In a recent landmark decision, the Court of Appeals for the Federal Circuit announced that not all inter partes review (“IPR”) proceedings at the U.S. Patent Office can be appealed. While anyone can file an IPR petition, not all persons can appeal. For petitioners without standing, i.e., an “injury in fact,” the Patent Office’s Patent Trial and Appeal Board (“PTAB”) is the last and final stop.
In most cases, standing is not a problem when appealing a final written decision from the PTAB. In a typical proceeding, the petitioner would file for an IPR after being sued for infringement, or threatened with such a suit. In such a case, there is unquestionably an “actual case or controversy,” the fundamental requirement for standing in the federal courts. Those circumstances were not present, however, when petitioner, Phigenix, Inc. used the IPR process as leverage to encourage the respondent, ImmunoGen, Inc., to license one of its patents.
Phigenix, a non-practicing entity, demanded a license from ImmunoGen, but ImmunoGen refused to pay. Instead of suing ImmunoGen for patent infringement in district court, Phigenix used a different tactic. Phigenix claimed that, to further its own “commercialization efforts,” it “was forced” to seek inter partes review of ImmunoGen’s U.S. Patent No. 8,337,856. But Phigenix was ultimately unsuccessful in its efforts – the PTAB sided with ImmunoGen and upheld the validity of its patent. Phigenix then appealed the PTAB’s decision to the Federal Circuit.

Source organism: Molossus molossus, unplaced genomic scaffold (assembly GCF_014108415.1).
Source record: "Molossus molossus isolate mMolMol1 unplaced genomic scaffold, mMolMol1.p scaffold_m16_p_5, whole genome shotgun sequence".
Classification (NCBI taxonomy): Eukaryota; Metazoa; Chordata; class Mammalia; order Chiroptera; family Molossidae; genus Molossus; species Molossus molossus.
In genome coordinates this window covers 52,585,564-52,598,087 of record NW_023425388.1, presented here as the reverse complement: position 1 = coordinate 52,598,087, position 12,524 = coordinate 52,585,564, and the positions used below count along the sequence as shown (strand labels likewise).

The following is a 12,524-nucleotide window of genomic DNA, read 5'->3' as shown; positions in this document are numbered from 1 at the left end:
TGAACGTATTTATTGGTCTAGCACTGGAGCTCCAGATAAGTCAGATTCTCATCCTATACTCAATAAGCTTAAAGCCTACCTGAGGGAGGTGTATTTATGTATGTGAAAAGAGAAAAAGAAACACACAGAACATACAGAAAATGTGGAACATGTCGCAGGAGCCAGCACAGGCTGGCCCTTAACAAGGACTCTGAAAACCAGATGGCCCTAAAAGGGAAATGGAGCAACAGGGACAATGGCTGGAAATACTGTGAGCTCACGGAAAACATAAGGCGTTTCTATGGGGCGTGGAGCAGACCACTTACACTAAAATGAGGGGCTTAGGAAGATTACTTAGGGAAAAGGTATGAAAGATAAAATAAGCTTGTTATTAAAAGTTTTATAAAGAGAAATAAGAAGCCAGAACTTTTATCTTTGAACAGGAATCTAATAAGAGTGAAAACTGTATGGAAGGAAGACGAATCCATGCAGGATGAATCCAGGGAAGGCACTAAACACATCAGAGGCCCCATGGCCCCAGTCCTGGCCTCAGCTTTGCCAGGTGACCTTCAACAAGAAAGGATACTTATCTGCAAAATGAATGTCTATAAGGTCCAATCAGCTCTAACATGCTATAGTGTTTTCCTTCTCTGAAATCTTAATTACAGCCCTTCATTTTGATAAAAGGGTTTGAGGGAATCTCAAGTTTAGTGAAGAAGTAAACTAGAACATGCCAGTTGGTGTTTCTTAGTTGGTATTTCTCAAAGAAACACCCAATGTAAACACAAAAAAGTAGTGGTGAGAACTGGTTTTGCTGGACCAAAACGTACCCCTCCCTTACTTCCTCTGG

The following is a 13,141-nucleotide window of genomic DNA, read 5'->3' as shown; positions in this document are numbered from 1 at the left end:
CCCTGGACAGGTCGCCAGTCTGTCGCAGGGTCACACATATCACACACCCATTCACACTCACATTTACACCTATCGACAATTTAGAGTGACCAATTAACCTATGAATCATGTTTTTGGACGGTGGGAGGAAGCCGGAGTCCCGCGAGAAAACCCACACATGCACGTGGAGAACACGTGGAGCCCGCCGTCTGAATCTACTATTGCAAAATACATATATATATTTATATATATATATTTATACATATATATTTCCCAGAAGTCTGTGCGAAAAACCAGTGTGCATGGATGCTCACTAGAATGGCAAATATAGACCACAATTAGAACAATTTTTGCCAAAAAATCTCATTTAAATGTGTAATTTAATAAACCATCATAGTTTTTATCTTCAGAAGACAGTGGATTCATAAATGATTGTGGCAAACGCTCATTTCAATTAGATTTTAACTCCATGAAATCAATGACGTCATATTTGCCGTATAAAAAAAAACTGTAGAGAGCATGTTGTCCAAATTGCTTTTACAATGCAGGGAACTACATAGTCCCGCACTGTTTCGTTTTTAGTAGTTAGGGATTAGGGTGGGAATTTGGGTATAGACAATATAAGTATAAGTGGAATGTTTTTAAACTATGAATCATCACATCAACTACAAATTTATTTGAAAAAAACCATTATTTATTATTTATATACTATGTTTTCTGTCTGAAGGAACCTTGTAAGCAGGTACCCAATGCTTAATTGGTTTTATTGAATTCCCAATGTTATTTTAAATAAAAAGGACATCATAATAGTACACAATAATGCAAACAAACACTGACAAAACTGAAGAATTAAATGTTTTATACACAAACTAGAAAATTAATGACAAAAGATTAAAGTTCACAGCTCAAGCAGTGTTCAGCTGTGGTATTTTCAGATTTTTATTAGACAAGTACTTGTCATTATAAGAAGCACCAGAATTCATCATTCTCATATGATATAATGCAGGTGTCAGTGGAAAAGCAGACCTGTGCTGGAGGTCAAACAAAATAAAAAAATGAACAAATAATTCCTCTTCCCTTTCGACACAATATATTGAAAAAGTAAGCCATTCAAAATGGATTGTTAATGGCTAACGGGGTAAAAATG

The Federal Circuit dismissed Phigenix’s appeal because Phigenix could not demonstrate “an injury in fact” underlying its case, and thus lacked standing to appeal the patent office’s decision to a federal court. In doing so, the Federal Circuit announced, for the first time, the legal standard for demonstrating standing in an appeal from a final agency action.
The Federal Circuit noted that, even though the relevant statute provides a right to appeal a final agency action, the appellant still must establish an injury in fact to do so. Specifically, the Federal Circuit applied the three traditional factors for establishing standing in federal court. It required the appellant to prove that it, “(1) suffered an injury in fact, (2) that is fairly traceable to the challenged conduct of the [appellee], (3) that is likely to be redressed by a favorable judicial decision.”
It further identified what evidence the appellant must put forward to establish standing, and when the appellant has to provide such evidence. In particular, the Federal Circuit held that the appellant must first establish its burden of production. According to the Federal Circuit, this is the same standard as a plaintiff seeking to avoid summary judgment – i.e., “enough evidence on an issue to have the issue decided by the fact-finder, rather than decided against the party in a peremptory ruling . . .” But not everyone has to make this showing – standing is “self-evident” in many cases, such as when the appellant “is an object of the action . . . at issue.” If evidence of standing is required, however, the appellant should produce standing evidence “at the earliest possible convenience” – whether in “response to a motion to dismiss” the appeal, or in the opening appellate brief.
The case is Phigenix, Inc. v. ImmunoGen, Inc., No. 2016-1544, decided by the Federal Circuit. A copy of the opinion can be found here.